It has now been more than a month since I returned to the United States from my trip around Europe. In that time, I’ve had a lot of time to reflect on it and where I’m going with my life. I’ve written about it in great detail, laid out a plan to leave California, and am taking steps towards building income sources that will give me more freedom.
Hopefully, the posts here at ROK and at my personal blog have inspired you to want to take your own trip around the globe. Since releasing this blog series, I have received numerous comments and emails asking me how I did it. Common questions include:
- How did I get the time off of work?
- Why the countries I chose?
- How much did I spend?
- What are the best resources for cheap shit?
- What are your general tips?
- Does it get lonely?
- What would I do different?
I’m going to answer all of these questions once and for all.
How did I get the time off of work?
I am fortunate enough to work for a company that gives me three weeks (nearly four after other holidays we are given off, such as founder’s day and our own birthday) of paid vacation off of a year. For the record, I work as a data systems engineer for a large company. I understand that it will not be that easy for everyone. Firstly, three weeks of vacation is nearly unheard of in today’s world. Most people consider it good if they get two weeks off, much less close to four. I’m also lucky enough to have a cool boss who let me take such a large chunk of time off in total.
If your situation is not as good as mine, don’t fret. You can still make a world trip possible, but understand that it may just be shorter. Even if your first trip is only a week long, it will at least whet your appetite for more. If you really enjoy it, and want to start traveling more; well, you may have to consider a job move within sectors or perhaps an entire career change.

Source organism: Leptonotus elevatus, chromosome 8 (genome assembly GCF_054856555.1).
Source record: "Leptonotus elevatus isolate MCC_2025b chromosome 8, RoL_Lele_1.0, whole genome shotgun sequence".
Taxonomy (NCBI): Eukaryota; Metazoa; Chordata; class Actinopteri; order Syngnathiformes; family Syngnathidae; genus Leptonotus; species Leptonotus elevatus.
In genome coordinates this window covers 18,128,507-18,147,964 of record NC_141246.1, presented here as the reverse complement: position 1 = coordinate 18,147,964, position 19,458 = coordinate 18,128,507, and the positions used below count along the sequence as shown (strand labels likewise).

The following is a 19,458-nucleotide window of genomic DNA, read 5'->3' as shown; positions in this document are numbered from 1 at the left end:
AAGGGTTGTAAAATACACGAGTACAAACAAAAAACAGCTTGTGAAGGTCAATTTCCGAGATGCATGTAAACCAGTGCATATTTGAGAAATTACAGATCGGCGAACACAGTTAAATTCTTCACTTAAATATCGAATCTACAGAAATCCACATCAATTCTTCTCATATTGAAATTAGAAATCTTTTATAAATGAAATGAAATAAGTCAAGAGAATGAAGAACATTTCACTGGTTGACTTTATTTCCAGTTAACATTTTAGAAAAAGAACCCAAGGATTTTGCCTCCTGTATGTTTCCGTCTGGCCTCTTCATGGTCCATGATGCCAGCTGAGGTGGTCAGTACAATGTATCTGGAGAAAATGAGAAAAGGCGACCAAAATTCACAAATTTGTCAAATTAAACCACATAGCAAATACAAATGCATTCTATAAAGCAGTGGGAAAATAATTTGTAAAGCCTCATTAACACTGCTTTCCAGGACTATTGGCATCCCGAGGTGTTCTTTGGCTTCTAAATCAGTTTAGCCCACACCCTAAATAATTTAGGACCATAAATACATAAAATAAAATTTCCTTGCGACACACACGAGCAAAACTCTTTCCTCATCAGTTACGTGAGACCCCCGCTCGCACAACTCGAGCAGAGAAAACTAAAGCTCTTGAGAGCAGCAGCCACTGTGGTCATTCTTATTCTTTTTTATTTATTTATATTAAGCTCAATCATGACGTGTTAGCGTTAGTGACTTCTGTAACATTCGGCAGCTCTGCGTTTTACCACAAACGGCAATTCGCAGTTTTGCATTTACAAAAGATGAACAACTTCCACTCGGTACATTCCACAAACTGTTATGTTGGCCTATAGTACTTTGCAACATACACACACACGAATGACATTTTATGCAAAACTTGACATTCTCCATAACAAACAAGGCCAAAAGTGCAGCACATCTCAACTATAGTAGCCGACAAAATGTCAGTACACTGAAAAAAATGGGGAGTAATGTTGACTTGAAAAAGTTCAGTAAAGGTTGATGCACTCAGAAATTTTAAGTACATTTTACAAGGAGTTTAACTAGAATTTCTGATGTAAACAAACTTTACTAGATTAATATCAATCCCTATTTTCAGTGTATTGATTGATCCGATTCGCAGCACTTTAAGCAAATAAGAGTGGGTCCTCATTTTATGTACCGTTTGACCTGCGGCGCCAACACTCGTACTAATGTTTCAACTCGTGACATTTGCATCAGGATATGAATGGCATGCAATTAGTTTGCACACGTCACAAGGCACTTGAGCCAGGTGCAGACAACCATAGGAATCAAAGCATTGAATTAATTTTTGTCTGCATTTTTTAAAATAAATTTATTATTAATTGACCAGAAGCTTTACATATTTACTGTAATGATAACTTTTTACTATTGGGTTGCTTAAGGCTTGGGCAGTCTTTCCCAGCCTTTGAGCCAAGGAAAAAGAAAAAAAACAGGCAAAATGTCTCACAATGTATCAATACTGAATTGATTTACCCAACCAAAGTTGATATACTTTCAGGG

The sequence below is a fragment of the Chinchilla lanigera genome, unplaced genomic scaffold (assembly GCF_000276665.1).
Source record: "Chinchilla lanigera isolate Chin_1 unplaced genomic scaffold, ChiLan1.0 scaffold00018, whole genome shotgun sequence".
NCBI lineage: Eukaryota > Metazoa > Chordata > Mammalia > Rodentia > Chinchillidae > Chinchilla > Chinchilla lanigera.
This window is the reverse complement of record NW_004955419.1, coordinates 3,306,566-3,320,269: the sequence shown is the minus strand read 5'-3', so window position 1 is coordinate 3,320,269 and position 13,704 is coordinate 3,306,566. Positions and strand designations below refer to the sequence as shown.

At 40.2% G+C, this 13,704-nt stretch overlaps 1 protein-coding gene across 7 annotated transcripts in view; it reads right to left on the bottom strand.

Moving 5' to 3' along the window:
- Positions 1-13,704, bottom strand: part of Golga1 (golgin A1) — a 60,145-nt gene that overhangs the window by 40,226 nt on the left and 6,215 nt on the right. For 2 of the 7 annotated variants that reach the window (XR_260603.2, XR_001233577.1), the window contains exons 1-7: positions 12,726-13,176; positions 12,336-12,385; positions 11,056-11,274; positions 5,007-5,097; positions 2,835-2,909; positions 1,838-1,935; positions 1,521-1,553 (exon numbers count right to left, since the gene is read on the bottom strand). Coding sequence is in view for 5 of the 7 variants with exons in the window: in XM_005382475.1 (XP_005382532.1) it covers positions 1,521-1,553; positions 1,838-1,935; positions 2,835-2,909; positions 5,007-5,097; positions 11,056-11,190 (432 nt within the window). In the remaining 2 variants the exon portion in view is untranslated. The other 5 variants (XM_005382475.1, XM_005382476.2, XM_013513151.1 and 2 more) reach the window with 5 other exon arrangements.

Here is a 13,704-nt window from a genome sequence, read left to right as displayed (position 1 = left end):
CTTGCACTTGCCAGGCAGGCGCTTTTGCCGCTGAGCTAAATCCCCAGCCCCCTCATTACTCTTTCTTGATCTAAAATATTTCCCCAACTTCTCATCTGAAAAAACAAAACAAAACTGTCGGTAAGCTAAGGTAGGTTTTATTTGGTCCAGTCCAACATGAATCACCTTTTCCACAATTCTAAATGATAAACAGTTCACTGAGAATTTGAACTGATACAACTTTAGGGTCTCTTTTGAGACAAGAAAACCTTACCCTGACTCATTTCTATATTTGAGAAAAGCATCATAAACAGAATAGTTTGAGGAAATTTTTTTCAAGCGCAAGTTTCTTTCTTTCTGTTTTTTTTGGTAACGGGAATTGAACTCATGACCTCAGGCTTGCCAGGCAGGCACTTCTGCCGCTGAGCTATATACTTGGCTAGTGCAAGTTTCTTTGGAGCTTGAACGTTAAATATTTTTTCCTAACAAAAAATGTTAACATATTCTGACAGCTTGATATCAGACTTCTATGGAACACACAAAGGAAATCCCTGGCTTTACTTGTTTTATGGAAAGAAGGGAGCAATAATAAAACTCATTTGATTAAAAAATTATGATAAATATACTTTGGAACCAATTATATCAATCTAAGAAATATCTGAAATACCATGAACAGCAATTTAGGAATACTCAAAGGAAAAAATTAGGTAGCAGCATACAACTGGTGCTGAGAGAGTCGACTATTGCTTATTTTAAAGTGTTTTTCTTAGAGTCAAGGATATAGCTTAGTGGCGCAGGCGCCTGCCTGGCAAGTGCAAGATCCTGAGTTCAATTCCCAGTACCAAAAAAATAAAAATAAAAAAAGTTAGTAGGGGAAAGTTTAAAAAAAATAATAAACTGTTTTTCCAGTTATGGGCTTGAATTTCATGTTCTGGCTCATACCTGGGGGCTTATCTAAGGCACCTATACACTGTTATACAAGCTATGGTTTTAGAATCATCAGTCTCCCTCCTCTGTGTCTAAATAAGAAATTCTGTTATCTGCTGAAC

Why the countries I chose?
Well, when I first planned the trip, I didn’t have a girlfriend.
I am very much attracted to white girls, especially the girls of Europe. I find their accents sexy, their generally slim bodies irresistible, and their mannerisms impeccable. My initial plan was to spend a week in Wroclaw and Prague and just try to nail as many chicks as I could during that time frame. My plan was to arrive on Thursday, go out Thursday-Saturday nights, and then try to line up dates for the following week. I had also planned to daygame every day and see where that led me.
Then, though, I decided to be exclusive with one girl of my small harem – and I am still very happy with her. Once we got together, I decided I would shift the focus of trying to bang European sluts and check out a few tourist spots that I had always wanted to see.
So, how should you choose a country? It depends what you want to do. Do you want to nail a bunch of chicks? Well, pick countries that have women you’re attractive to. From there, do research on sites like the Roosh V forum, and other expat websites and see what cities have the best situation for your preferences. Only after you have done this should you even consider booking a flight.
How much did I spend?
Here is a breakdown:
- Round trip from California to Europe = $1,300
- Apartments – $50/night (rough estimate) for 14 nights in Europe (I’m excluding NYC because I splurged for a nice hotel) = $700. Note: I had private rooms in every country, but shared an apartment or B&B in Poland, London, and Rome)
- Flights within European countries = $200 (average $50/flight)
- Everything else (food, drinks, public transit, souvenirs, etc.) = $1,200
Grand total = $3,400
That’s for two entire weeks. Understand, these are rough estimates. This should show though, that it is really not that expensive to travel overseas for a brief period of time. It is also important to note that I was not trying to budget at all – I was using my credit card very willingly, eating out constantly, spending a lot of money on tour bus passes, souvenirs, and more. In addition, I also waited until the last minute to book some of the flights and apartments.
The $1,200 I spent on “everything else” could easily have been reduced had I given a crap. But I make good money and wanted to enjoy myself, but I recognize not everyone is in the same situation.